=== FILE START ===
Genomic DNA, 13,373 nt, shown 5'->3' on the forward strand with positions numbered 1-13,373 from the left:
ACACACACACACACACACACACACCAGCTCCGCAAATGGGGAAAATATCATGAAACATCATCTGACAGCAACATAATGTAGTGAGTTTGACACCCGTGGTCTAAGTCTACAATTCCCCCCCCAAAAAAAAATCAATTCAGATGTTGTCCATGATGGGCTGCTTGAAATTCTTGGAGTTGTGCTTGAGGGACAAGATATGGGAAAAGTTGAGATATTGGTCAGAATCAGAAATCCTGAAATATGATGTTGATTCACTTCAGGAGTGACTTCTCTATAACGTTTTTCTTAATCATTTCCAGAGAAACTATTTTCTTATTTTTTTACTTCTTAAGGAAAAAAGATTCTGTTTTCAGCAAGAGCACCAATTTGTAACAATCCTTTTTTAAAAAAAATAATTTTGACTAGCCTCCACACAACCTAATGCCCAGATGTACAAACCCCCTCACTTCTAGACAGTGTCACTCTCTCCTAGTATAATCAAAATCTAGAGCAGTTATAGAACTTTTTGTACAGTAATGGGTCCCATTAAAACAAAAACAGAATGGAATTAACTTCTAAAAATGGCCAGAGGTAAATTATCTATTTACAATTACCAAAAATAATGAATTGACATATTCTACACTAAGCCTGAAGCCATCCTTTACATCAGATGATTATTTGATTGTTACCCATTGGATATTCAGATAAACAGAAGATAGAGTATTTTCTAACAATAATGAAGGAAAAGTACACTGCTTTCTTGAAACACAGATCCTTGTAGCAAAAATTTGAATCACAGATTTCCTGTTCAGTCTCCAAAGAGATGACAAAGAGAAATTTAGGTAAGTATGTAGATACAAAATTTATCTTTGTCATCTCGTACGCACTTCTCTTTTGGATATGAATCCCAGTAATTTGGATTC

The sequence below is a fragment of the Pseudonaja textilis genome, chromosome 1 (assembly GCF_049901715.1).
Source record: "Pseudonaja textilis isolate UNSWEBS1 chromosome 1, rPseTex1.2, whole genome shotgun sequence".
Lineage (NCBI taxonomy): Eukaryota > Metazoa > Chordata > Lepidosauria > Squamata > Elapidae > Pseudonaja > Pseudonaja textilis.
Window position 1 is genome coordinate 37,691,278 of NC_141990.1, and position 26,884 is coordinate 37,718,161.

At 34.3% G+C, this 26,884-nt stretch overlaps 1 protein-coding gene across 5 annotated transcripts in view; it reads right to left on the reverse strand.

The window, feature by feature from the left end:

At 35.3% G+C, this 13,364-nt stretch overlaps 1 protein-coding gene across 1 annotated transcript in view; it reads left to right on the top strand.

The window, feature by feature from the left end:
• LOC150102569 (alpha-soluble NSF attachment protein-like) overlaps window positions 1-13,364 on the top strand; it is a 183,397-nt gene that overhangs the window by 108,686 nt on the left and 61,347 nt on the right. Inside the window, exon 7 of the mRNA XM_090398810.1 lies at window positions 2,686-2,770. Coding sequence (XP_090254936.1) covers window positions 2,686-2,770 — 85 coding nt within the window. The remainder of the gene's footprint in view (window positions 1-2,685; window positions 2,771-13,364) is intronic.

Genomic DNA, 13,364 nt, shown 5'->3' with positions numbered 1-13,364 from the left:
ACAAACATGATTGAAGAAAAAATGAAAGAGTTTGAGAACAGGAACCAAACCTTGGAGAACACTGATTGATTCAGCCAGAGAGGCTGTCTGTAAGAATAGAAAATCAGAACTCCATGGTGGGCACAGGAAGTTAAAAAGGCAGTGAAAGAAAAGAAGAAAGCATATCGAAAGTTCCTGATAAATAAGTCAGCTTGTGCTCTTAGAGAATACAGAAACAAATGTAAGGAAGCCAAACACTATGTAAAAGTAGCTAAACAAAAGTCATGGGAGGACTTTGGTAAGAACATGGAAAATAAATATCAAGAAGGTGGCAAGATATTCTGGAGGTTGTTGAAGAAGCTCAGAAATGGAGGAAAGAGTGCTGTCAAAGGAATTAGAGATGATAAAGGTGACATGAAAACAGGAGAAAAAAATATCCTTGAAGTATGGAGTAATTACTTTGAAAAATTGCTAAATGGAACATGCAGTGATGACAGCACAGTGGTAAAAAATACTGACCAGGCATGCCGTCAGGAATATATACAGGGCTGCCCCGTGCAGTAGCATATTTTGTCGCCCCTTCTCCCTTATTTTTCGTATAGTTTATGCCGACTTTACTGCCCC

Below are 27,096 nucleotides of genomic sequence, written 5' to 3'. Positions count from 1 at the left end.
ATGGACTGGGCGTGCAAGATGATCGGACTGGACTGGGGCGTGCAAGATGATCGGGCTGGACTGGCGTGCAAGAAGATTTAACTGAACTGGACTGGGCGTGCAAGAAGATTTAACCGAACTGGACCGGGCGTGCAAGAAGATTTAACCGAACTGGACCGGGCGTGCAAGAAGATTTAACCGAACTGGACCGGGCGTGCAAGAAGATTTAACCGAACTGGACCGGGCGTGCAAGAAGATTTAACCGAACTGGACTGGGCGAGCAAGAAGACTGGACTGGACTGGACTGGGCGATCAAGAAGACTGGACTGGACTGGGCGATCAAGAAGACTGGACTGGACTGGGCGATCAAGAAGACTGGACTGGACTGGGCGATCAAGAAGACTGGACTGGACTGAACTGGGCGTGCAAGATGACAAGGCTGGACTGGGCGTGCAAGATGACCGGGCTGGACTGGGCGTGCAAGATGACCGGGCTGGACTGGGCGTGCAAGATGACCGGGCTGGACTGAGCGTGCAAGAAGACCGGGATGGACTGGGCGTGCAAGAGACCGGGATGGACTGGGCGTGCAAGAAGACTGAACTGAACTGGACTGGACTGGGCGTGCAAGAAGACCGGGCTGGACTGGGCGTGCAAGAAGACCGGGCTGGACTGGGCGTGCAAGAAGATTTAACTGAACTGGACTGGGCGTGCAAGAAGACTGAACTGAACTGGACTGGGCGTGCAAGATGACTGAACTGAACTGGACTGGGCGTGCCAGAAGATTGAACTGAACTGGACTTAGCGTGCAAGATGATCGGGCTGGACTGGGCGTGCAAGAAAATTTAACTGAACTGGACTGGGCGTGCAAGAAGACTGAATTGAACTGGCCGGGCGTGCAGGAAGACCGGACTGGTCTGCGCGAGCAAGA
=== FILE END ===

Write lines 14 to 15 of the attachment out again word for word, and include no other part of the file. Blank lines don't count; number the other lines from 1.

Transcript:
Below are 27,096 nucleotides of genomic sequence, written 5' to 3'. Positions count from 1 at the left end.
ATGGACTGGGCGTGCAAGATGATCGGACTGGACTGGGGCGTGCAAGATGATCGGGCTGGACTGGCGTGCAAGAAGATTTAACTGAACTGGACTGGGCGTGCAAGAAGATTTAACCGAACTGGACCGGGCGTGCAAGAAGATTTAACCGAACTGGACCGGGCGTGCAAGAAGATTTAACCGAACTGGACCGGGCGTGCAAGAAGATTTAACCGAACTGGACCGGGCGTGCAAGAAGATTTAACCGAACTGGACTGGGCGAGCAAGAAGACTGGACTGGACTGGACTGGGCGATCAAGAAGACTGGACTGGACTGGGCGATCAAGAAGACTGGACTGGACTGGGCGATCAAGAAGACTGGACTGGACTGGGCGATCAAGAAGACTGGACTGGACTGAACTGGGCGTGCAAGATGACAAGGCTGGACTGGGCGTGCAAGATGACCGGGCTGGACTGGGCGTGCAAGATGACCGGGCTGGACTGGGCGTGCAAGATGACCGGGCTGGACTGAGCGTGCAAGAAGACCGGGATGGACTGGGCGTGCAAGAGACCGGGATGGACTGGGCGTGCAAGAAGACTGAACTGAACTGGACTGGACTGGGCGTGCAAGAAGACCGGGCTGGACTGGGCGTGCAAGAAGACCGGGCTGGACTGGGCGTGCAAGAAGATTTAACTGAACTGGACTGGGCGTGCAAGAAGACTGAACTGAACTGGACTGGGCGTGCAAGATGACTGAACTGAACTGGACTGGGCGTGCCAGAAGATTGAACTGAACTGGACTTAGCGTGCAAGATGATCGGGCTGGACTGGGCGTGCAAGAAAATTTAACTGAACTGGACTGGGCGTGCAAGAAGACTGAATTGAACTGGCCGGGCGTGCAGGAAGACCGGACTGGTCTGCGCGAGCAAGA